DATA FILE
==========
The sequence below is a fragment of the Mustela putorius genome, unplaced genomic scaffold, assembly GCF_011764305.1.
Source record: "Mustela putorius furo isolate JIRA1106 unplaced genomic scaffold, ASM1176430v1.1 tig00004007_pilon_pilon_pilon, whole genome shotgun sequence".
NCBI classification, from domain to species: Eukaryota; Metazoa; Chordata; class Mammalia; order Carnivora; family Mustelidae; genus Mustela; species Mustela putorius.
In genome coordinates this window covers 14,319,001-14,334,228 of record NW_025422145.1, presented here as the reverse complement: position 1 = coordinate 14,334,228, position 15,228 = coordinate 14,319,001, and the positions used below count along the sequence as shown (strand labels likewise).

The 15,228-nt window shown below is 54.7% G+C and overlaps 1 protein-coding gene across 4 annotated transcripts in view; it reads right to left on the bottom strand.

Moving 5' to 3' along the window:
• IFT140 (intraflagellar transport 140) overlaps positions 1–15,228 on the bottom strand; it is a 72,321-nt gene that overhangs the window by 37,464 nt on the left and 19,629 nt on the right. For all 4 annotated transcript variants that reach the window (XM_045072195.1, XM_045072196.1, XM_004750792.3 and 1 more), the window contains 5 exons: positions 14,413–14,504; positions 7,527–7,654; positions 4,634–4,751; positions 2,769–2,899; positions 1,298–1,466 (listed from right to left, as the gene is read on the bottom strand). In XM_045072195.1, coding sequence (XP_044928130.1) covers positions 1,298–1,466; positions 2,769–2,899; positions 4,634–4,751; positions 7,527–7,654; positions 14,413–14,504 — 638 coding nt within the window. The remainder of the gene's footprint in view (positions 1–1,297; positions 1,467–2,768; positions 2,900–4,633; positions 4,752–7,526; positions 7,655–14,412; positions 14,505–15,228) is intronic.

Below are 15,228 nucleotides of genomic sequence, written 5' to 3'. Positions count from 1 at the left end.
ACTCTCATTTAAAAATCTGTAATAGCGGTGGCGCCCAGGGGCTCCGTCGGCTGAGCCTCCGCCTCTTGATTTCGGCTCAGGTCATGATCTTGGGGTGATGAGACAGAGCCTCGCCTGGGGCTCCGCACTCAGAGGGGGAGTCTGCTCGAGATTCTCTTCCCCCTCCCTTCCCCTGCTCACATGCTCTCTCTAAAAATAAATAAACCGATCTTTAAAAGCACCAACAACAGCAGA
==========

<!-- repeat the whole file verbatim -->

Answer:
The sequence below is a fragment of the Mustela putorius genome, unplaced genomic scaffold, assembly GCF_011764305.1.
Source record: "Mustela putorius furo isolate JIRA1106 unplaced genomic scaffold, ASM1176430v1.1 tig00004007_pilon_pilon_pilon, whole genome shotgun sequence".
NCBI classification, from domain to species: Eukaryota; Metazoa; Chordata; class Mammalia; order Carnivora; family Mustelidae; genus Mustela; species Mustela putorius.
In genome coordinates this window covers 14,319,001-14,334,228 of record NW_025422145.1, presented here as the reverse complement: position 1 = coordinate 14,334,228, position 15,228 = coordinate 14,319,001, and the positions used below count along the sequence as shown (strand labels likewise).

The 15,228-nt window shown below is 54.7% G+C and overlaps 1 protein-coding gene across 4 annotated transcripts in view; it reads right to left on the bottom strand.

Moving 5' to 3' along the window:
• IFT140 (intraflagellar transport 140) overlaps positions 1–15,228 on the bottom strand; it is a 72,321-nt gene that overhangs the window by 37,464 nt on the left and 19,629 nt on the right. For all 4 annotated transcript variants that reach the window (XM_045072195.1, XM_045072196.1, XM_004750792.3 and 1 more), the window contains 5 exons: positions 14,413–14,504; positions 7,527–7,654; positions 4,634–4,751; positions 2,769–2,899; positions 1,298–1,466 (listed from right to left, as the gene is read on the bottom strand). In XM_045072195.1, coding sequence (XP_044928130.1) covers positions 1,298–1,466; positions 2,769–2,899; positions 4,634–4,751; positions 7,527–7,654; positions 14,413–14,504 — 638 coding nt within the window. The remainder of the gene's footprint in view (positions 1–1,297; positions 1,467–2,768; positions 2,900–4,633; positions 4,752–7,526; positions 7,655–14,412; positions 14,505–15,228) is intronic.

Below are 15,228 nucleotides of genomic sequence, written 5' to 3'. Positions count from 1 at the left end.
ACTCTCATTTAAAAATCTGTAATAGCGGTGGCGCCCAGGGGCTCCGTCGGCTGAGCCTCCGCCTCTTGATTTCGGCTCAGGTCATGATCTTGGGGTGATGAGACAGAGCCTCGCCTGGGGCTCCGCACTCAGAGGGGGAGTCTGCTCGAGATTCTCTTCCCCCTCCCTTCCCCTGCTCACATGCTCTCTCTAAAAATAAATAAACCGATCTTTAAAAGCACCAACAACAGCAGA